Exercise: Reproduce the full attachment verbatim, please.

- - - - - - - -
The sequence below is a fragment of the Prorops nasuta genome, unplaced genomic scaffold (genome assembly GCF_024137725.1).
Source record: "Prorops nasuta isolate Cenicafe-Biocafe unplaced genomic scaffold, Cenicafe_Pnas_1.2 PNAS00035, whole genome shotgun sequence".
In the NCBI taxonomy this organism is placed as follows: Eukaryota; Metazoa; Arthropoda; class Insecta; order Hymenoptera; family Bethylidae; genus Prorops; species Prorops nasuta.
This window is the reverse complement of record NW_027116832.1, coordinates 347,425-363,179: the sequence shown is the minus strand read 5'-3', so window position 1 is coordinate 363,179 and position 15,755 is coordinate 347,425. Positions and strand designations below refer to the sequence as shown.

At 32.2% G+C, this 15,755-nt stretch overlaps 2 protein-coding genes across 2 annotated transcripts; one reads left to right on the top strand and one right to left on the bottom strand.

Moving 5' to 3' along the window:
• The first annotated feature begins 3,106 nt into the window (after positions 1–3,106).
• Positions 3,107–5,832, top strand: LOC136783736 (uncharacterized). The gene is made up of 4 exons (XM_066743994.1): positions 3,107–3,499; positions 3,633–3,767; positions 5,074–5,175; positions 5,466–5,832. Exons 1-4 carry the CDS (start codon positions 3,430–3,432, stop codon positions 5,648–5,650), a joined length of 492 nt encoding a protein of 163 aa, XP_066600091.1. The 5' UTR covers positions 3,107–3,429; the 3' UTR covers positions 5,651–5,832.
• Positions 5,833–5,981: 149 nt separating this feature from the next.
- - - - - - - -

The sequence below is a fragment of the Prorops nasuta genome, unplaced genomic scaffold (genome assembly GCF_024137725.1).
Source record: "Prorops nasuta isolate Cenicafe-Biocafe unplaced genomic scaffold, Cenicafe_Pnas_1.2 PNAS00035, whole genome shotgun sequence".
In the NCBI taxonomy this organism is placed as follows: Eukaryota; Metazoa; Arthropoda; class Insecta; order Hymenoptera; family Bethylidae; genus Prorops; species Prorops nasuta.
This window is the reverse complement of record NW_027116832.1, coordinates 347,425-363,179: the sequence shown is the minus strand read 5'-3', so window position 1 is coordinate 363,179 and position 15,755 is coordinate 347,425. Positions and strand designations below refer to the sequence as shown.

At 32.2% G+C, this 15,755-nt stretch overlaps 2 protein-coding genes across 2 annotated transcripts; one reads left to right on the top strand and one right to left on the bottom strand.

Moving 5' to 3' along the window:
• The first annotated feature begins 3,106 nt into the window (after positions 1–3,106).
• Positions 3,107–5,832, top strand: LOC136783736 (uncharacterized). The gene is made up of 4 exons (XM_066743994.1): positions 3,107–3,499; positions 3,633–3,767; positions 5,074–5,175; positions 5,466–5,832. Exons 1-4 carry the CDS (start codon positions 3,430–3,432, stop codon positions 5,648–5,650), a joined length of 492 nt encoding a protein of 163 aa, XP_066600091.1. The 5' UTR covers positions 3,107–3,429; the 3' UTR covers positions 5,651–5,832.
• Positions 5,833–5,981: 149 nt separating this feature from the next.